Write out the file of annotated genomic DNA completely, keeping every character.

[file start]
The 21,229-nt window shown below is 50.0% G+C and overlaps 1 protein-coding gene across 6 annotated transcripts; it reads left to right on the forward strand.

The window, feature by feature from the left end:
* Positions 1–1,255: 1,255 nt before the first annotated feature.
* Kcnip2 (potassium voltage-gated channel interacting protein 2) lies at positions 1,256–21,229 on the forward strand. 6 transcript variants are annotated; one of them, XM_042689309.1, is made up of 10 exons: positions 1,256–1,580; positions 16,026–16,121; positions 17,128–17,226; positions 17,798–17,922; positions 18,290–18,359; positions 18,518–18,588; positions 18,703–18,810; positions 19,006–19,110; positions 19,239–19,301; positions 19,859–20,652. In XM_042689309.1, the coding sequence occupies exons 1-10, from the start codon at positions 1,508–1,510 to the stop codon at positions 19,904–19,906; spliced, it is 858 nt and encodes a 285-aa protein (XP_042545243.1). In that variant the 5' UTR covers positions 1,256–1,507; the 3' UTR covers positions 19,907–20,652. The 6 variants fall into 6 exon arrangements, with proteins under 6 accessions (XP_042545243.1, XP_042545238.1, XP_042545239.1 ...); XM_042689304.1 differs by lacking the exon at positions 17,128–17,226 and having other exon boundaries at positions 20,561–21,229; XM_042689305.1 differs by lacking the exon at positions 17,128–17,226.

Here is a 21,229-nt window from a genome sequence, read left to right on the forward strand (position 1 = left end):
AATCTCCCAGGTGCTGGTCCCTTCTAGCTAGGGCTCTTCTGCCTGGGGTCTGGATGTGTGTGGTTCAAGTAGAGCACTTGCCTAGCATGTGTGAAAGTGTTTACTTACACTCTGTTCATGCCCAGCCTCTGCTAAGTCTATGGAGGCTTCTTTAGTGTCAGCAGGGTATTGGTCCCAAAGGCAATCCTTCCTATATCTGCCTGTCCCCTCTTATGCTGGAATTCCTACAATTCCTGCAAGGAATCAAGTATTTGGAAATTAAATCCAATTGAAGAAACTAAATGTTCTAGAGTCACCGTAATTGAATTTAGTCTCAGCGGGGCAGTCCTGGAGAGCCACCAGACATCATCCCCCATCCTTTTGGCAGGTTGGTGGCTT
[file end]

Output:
The 21,229-nt window shown below is 50.0% G+C and overlaps 1 protein-coding gene across 6 annotated transcripts; it reads left to right on the forward strand.

The window, feature by feature from the left end:
* Positions 1–1,255: 1,255 nt before the first annotated feature.
* Kcnip2 (potassium voltage-gated channel interacting protein 2) lies at positions 1,256–21,229 on the forward strand. 6 transcript variants are annotated; one of them, XM_042689309.1, is made up of 10 exons: positions 1,256–1,580; positions 16,026–16,121; positions 17,128–17,226; positions 17,798–17,922; positions 18,290–18,359; positions 18,518–18,588; positions 18,703–18,810; positions 19,006–19,110; positions 19,239–19,301; positions 19,859–20,652. In XM_042689309.1, the coding sequence occupies exons 1-10, from the start codon at positions 1,508–1,510 to the stop codon at positions 19,904–19,906; spliced, it is 858 nt and encodes a 285-aa protein (XP_042545243.1). In that variant the 5' UTR covers positions 1,256–1,507; the 3' UTR covers positions 19,907–20,652. The 6 variants fall into 6 exon arrangements, with proteins under 6 accessions (XP_042545243.1, XP_042545238.1, XP_042545239.1 ...); XM_042689304.1 differs by lacking the exon at positions 17,128–17,226 and having other exon boundaries at positions 20,561–21,229; XM_042689305.1 differs by lacking the exon at positions 17,128–17,226.

Here is a 21,229-nt window from a genome sequence, read left to right on the forward strand (position 1 = left end):
AATCTCCCAGGTGCTGGTCCCTTCTAGCTAGGGCTCTTCTGCCTGGGGTCTGGATGTGTGTGGTTCAAGTAGAGCACTTGCCTAGCATGTGTGAAAGTGTTTACTTACACTCTGTTCATGCCCAGCCTCTGCTAAGTCTATGGAGGCTTCTTTAGTGTCAGCAGGGTATTGGTCCCAAAGGCAATCCTTCCTATATCTGCCTGTCCCCTCTTATGCTGGAATTCCTACAATTCCTGCAAGGAATCAAGTATTTGGAAATTAAATCCAATTGAAGAAACTAAATGTTCTAGAGTCACCGTAATTGAATTTAGTCTCAGCGGGGCAGTCCTGGAGAGCCACCAGACATCATCCCCCATCCTTTTGGCAGGTTGGTGGCTT